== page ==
Japan: Seminar Study-Tour

By Johnston, Joseph S., Jr.; Erstling, Jay et al. | Liberal Education, Winter 1999 | Go to article overview

Japan: Seminar Study-Tour


Johnston, Joseph S., Jr., Erstling, Jay, Schull, Charles L., Howard, Alycia Vince, Liberal Education


The Fall 1998 issue of Liberal Education (Volume 84, No. 4) featured AAC&U's 1998 Faculty and Curriculum Development Seminar on Japan funded by the Japan-U.S. Friendship Commission and the U.S. Department of Education's Center for International Education, In the Fall issue article, the seminar leader and three participants reflected on the seminar's first phase of extensive reading and on-line discussion. This work had prepared them for the seminar's second phase-a three-week seminar study-tour. The present article features the thoughts of three more faculty participants on those intense and rewarding weeks in the country itself. A third and final article, in the next issue of Liberal Education, highlights the new courses, within and across many disciplines, that are resulting from this initiative.

Jay Erstling participant

"I CAN'T WAIT TO TELL my students about that!" Throughout our three weeks in Japan, I repeated this phrase countless times. While I have spent much time in Asia, I had never visited Japan. What I taught in my classes came only from secondary sources and the stories other people told. I wanted to convey my own images and stories, and I feel immensely fortunate that the Japan study tour provided just that. The Japan Seminar has markedly increased my confidence as a teacher and enriched my teaching about Japan.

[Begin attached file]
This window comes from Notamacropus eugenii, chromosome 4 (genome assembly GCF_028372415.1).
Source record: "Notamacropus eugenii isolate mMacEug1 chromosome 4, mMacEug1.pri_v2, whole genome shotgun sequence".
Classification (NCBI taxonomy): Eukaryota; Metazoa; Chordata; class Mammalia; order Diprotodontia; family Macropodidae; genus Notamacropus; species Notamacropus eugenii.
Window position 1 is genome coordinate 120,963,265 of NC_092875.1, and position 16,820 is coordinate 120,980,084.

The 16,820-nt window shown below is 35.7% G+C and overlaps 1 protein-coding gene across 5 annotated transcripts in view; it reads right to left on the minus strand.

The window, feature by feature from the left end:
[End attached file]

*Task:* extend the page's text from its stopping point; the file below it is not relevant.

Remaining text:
My discipline is Business Law, and the courses I teach deal primarily with employment, international, and intellectual property law. Although I have yet to offer a course devoted exclusively to Japan (my St. Thomas colleagues and I are currently developing one), Japanrelated material plays a role in all my classes. When I embarked on the study tour, my intention was to uncover stories that focused narrowly on Japanese law and legal process. My Japan Seminar travel mates, who brought a wealth of diverse knowledge that they eagerly shared, soon made me realize how flawed my approach was. With their help, I saw that the true value of the images and stories I wanted to bring back would lie not so much in what they said about the substance of Japanese law, but rather what they revealed about Japanese society and the role law plays in it.

The study tour created privileged opportunities not only to learn from knowledgeable individuals and explore important sites, but also to examine interpersonal relations and styles, communication patterns, ideas of aesthetics and space, notions of hospitality and graciousness, and other aspects of Japanese culture. By focusing on the broader context, I gained insights and perspectives that no amount of reading could duplicate. Sharing those insights and perspectives with students has proven to be one of the greatest benefits the Japan Seminar has provided.

Two of the stories and images now form part of my teaching "portfolio." Both concern communication issues, and at the same time, I believe, reveal important lessons about the law.

Among the very talented speakers with whom we met, two of the most outstanding were Kumiko Fujimura-Fanselow, a professor of women's studies, and Glen Fukushima, president of the Japanese-American Chamber of Commerce. Both are about as bicultural as anyone can be, and both possess the rare ability to point out aspects of Japanese society in terms that American visitors can easily grasp and understand. Their presentations were fact-filled and enormously helpful. What struck me, however, was not only the substance of their talks, but also how they began them. Despite the fact that both speakers are recognized experts in their fields, each started with a self-introduction made up of disclaimers, apologies, and statements of her/his limitations. I could not imagine any speaker in the United States, including myself, starting a talk with such genuinely humble expressions. We had all read about differences in Japanese and U.S. communication styles and how those differences reflect notions of oneself and one's place in society. …

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